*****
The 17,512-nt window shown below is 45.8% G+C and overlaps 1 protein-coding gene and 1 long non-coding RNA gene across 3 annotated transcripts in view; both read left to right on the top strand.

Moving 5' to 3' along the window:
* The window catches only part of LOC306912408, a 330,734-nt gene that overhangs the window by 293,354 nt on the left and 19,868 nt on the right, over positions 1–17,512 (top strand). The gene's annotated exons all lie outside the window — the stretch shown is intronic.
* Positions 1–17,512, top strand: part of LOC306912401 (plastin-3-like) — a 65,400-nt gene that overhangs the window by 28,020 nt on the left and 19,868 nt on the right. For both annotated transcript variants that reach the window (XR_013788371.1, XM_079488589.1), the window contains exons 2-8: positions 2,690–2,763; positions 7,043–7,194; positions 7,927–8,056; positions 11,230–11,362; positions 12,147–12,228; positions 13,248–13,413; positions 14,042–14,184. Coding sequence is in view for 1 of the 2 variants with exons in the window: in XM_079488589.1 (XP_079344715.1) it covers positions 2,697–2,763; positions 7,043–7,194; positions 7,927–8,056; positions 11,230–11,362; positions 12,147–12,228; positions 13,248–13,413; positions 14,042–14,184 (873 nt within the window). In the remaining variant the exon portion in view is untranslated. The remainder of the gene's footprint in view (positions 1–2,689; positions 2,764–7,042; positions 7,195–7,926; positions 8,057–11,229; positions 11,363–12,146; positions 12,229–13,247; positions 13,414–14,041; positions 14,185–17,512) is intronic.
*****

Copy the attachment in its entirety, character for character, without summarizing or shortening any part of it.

The 17,512-nt window shown below is 45.8% G+C and overlaps 1 protein-coding gene and 1 long non-coding RNA gene across 3 annotated transcripts in view; both read left to right on the top strand.

Moving 5' to 3' along the window:
* The window catches only part of LOC306912408, a 330,734-nt gene that overhangs the window by 293,354 nt on the left and 19,868 nt on the right, over positions 1–17,512 (top strand). The gene's annotated exons all lie outside the window — the stretch shown is intronic.
* Positions 1–17,512, top strand: part of LOC306912401 (plastin-3-like) — a 65,400-nt gene that overhangs the window by 28,020 nt on the left and 19,868 nt on the right. For both annotated transcript variants that reach the window (XR_013788371.1, XM_079488589.1), the window contains exons 2-8: positions 2,690–2,763; positions 7,043–7,194; positions 7,927–8,056; positions 11,230–11,362; positions 12,147–12,228; positions 13,248–13,413; positions 14,042–14,184. Coding sequence is in view for 1 of the 2 variants with exons in the window: in XM_079488589.1 (XP_079344715.1) it covers positions 2,697–2,763; positions 7,043–7,194; positions 7,927–8,056; positions 11,230–11,362; positions 12,147–12,228; positions 13,248–13,413; positions 14,042–14,184 (873 nt within the window). In the remaining variant the exon portion in view is untranslated. The remainder of the gene's footprint in view (positions 1–2,689; positions 2,764–7,042; positions 7,195–7,926; positions 8,057–11,229; positions 11,363–12,146; positions 12,229–13,247; positions 13,414–14,041; positions 14,185–17,512) is intronic.